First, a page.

If my dad died and i am responsible for everything can I kick out the grandson from the house

UPDATED: Oct 9, 2016

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If my dad died and i am responsible for everything can I kick out the grandson from the house

My dad died I am the oldest and have
responsibility over everything can I
evict the grandson from my dad’s

Asked on October 9, 2016 under Estate Planning, Illinois


SJZ, Member, New York Bar / FreeAdvice Contributing Attorney

Answered 6 years ago | Contributor

If you are the personal representative (i.e. have been confirmed by the court as the executor or administrator of your father's estate; you must be authorized by the court in order to have power over your father's property), then if your nephew is not a rent-paying tenant, you can ask him to leave at any time...and if he does not leave when requested, you can file an action for "ejectment" ("ejectment" is eviction for non-tenants) to remove him. Ejectment actions can be somewhat complex: you advised to retain an attorney to help you.
If your nephew is a rent-paying tenant, then if he has a written lease for a definite term (e.g. a one-year lease), you can only evict him when the term is expired, for non-payment of rent, or for violating the lease or damaging the property. To  evict him if/when any of those things happen, you would bring an eviction action in court on behalf of the estate.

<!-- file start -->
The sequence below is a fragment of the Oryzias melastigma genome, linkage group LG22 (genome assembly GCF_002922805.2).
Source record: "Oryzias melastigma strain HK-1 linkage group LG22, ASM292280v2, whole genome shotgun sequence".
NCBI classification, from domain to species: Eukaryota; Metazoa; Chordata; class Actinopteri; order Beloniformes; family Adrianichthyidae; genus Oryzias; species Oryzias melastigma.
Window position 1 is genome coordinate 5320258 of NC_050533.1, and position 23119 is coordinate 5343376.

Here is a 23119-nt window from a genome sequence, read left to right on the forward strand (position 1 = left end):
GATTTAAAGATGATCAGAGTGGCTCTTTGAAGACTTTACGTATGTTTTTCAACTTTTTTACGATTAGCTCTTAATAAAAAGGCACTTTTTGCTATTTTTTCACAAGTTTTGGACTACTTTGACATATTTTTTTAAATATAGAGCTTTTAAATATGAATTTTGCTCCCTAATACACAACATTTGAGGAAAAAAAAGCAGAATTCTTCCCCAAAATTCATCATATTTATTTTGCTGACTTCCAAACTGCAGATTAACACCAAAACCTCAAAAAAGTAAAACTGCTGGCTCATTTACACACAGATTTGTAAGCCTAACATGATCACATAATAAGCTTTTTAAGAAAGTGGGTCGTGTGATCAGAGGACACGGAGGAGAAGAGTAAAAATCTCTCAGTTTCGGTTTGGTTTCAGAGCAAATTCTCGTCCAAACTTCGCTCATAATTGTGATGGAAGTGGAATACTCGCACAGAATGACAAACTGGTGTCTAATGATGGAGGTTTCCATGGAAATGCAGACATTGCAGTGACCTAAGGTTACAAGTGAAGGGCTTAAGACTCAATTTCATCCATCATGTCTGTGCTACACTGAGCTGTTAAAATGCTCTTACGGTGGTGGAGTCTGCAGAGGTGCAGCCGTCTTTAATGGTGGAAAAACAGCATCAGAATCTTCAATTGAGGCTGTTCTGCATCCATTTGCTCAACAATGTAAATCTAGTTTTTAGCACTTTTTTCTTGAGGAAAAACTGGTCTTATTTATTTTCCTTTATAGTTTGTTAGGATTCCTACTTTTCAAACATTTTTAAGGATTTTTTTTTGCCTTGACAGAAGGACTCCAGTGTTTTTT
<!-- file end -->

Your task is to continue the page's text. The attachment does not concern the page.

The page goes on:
If your nephew is a tenant and has a month-to-month written lease or only has an oral (sometimes called "verbal") lease, you can give him a month's notice terminating his tenancy; if he does not leave them, you can again file an eviction action.

IMPORTANT NOTICE: The Answer(s) provided above are for general information only. The attorney providing the answer was not serving as the attorney for the person submitting the question or in any attorney-client relationship with such person. Laws may vary from state to state, and sometimes change. Tiny variations in the facts, or a fact not set forth in a question, often can change a legal outcome or an attorney's conclusion. Although AttorneyPages.com has verified the attorney was admitted to practice law in at least one jurisdiction, he or she may not be authorized to practice law in the jurisdiction referred to in the question, nor is he or she necessarily experienced in the area of the law involved. Unlike the information in the Answer(s) above, upon which you should NOT rely, for personal advice you can rely upon we suggest you retain an attorney to represent you.

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